Move to More Fresh Food Resonates in Hunger Relief

April 11, 2014 By: Sara Blair Category: WordPress Import

The growing need
Americans are increasingly focused on our peas and carrots. From healthier school lunches to farmers markets, we as a nation are more conscious of the link between nutrition and health. That awareness is reflected in the evolving emergency hunger relief system. Second Harvest Heartland is working to collect and distribute more fresh and nutritious food than ever. Last year, we collected more than 5.9 million pounds of produce from over 50 different growers, and continue to expand our Retail Food Rescue program.

Second Harvest Heartland, and food banks across the country, are in conversation about how to best balance agency partners’ high volume needs for food of all kinds with an increased focus on fresh foods.

We go where the food is
Along with a network of generous partners, Second Harvest Heartland spent the last two harvest seasons successfully piloting ways to capture agricultural surplus in Minnesota—tapping into the more than 200 million pounds of corn, peas and potatoes that go unharvested every year due to weather and other issues.

The sweetest success so far has been our sweet corn rescue project. In collaboration with Hunger-Free Minnesota, Cargill, Seneca Foods, Pinnacle Foods Inc., General Mills, C.H. Robinson, SUPERVALU, other growers and a team of Feeding America food banks, 860,000 pounds of sweet corn were rescued and delivered to food banks in Minnesota and across the country.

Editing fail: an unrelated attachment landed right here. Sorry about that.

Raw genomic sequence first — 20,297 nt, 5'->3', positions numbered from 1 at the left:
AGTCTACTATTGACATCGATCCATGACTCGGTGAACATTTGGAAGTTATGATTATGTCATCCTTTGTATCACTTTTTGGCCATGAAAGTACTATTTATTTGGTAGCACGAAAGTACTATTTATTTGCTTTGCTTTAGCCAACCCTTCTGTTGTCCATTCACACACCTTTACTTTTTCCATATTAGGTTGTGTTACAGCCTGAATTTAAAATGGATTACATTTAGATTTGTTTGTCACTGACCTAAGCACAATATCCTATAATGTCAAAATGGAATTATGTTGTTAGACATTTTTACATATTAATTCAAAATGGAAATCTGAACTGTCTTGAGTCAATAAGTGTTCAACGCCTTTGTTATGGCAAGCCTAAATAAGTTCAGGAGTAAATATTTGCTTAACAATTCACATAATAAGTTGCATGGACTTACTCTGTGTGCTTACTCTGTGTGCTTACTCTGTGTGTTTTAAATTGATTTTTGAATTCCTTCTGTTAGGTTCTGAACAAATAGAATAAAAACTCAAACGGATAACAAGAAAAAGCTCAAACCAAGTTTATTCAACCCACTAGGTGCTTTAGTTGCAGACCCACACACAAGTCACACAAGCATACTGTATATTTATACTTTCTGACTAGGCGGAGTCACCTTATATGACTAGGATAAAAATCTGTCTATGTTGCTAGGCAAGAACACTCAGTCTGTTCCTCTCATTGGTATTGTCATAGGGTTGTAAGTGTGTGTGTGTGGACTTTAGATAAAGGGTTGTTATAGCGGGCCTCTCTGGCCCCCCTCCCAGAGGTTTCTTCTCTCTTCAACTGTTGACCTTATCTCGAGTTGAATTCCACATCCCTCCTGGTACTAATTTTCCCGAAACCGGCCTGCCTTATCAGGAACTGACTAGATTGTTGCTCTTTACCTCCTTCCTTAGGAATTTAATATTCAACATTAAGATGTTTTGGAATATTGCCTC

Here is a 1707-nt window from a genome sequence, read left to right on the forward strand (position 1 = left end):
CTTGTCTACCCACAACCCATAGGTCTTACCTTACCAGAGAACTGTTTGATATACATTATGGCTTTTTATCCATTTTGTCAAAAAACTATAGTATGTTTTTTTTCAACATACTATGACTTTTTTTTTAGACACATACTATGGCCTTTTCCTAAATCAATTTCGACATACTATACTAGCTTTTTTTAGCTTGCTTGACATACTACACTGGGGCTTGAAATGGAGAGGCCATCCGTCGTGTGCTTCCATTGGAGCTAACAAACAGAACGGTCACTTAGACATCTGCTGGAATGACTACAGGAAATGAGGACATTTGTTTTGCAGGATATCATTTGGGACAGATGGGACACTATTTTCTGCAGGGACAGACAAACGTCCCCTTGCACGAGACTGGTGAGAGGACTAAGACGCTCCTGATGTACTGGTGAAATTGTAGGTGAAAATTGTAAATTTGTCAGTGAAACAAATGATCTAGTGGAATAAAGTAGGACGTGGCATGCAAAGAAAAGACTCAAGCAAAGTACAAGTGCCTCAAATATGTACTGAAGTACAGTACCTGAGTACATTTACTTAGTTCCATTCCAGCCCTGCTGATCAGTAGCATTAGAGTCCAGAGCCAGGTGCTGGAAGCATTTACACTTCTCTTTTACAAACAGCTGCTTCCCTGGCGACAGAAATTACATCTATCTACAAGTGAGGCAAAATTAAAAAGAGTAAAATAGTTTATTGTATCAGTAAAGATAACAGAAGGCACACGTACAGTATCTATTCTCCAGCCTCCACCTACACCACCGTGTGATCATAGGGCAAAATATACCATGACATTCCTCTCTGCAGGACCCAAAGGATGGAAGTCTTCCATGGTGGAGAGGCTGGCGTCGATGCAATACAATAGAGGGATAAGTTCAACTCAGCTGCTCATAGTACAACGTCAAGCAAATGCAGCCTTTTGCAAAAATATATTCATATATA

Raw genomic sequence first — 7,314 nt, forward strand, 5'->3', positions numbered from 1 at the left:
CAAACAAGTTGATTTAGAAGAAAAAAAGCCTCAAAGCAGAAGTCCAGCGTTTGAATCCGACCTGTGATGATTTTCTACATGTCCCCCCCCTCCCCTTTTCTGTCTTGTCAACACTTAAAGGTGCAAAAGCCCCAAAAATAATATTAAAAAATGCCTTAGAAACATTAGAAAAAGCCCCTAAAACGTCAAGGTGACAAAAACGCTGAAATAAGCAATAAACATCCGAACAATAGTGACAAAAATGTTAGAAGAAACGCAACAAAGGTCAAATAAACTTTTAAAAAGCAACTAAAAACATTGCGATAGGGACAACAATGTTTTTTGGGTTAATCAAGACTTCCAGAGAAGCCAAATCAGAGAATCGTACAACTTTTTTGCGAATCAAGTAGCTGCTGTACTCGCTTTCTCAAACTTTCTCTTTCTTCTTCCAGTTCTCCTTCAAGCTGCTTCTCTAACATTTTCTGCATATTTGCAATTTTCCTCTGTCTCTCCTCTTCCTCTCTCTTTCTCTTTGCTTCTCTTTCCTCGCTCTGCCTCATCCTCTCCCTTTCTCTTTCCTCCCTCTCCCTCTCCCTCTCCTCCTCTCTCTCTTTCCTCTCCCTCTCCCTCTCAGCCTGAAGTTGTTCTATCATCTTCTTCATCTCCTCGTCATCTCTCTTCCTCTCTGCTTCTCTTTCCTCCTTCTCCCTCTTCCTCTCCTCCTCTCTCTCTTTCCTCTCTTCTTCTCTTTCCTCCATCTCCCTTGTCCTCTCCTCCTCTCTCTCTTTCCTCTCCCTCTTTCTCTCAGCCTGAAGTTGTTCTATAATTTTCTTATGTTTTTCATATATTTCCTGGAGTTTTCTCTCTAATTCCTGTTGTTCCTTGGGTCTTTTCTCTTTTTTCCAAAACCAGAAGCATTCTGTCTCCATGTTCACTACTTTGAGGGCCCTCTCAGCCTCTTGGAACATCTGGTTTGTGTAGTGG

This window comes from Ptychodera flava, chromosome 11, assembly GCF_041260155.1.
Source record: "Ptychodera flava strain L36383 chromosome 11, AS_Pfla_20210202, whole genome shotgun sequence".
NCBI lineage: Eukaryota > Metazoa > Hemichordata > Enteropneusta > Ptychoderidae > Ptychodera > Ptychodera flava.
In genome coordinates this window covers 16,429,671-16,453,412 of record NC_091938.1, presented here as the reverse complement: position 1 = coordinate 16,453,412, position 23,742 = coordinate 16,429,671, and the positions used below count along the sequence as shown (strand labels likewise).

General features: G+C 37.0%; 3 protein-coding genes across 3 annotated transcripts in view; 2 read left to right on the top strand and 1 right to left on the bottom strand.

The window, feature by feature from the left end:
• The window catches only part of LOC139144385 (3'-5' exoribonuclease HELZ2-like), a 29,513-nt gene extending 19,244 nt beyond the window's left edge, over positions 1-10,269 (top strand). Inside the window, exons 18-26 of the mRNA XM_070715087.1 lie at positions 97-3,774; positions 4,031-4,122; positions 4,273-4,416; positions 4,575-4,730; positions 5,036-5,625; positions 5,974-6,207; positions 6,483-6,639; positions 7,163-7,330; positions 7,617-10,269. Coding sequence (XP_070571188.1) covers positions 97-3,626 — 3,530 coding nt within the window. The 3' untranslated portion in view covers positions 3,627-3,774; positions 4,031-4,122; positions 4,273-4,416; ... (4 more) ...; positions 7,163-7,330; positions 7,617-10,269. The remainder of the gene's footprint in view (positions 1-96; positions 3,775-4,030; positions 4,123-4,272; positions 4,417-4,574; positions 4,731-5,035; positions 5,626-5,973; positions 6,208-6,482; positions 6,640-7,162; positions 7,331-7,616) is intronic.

That success led to a partnership with Feeding America to form the Second Harvest Heartland-based Produce Capture Institute (PCI) to share best practices across the Feeding America network to build agricultural surplus collection and distribution capacity.

An apple a day
When clients visit the VEAP Food Pantry in Bloomington, Minn., they appreciate receiving fresh produce, according to Nathan Rust, VEAP food program manager. “Many individuals tell us that if apples and other fresh produce items weren’t available at the food shelf they would simply have to go without as they have trouble affording them at the local stores. Many individuals that we serve deal with health issues and access to healthy fresh produce is essential for their nutritional needs,” says Rust. Second Harvest Heartland distributes food to VEAP.


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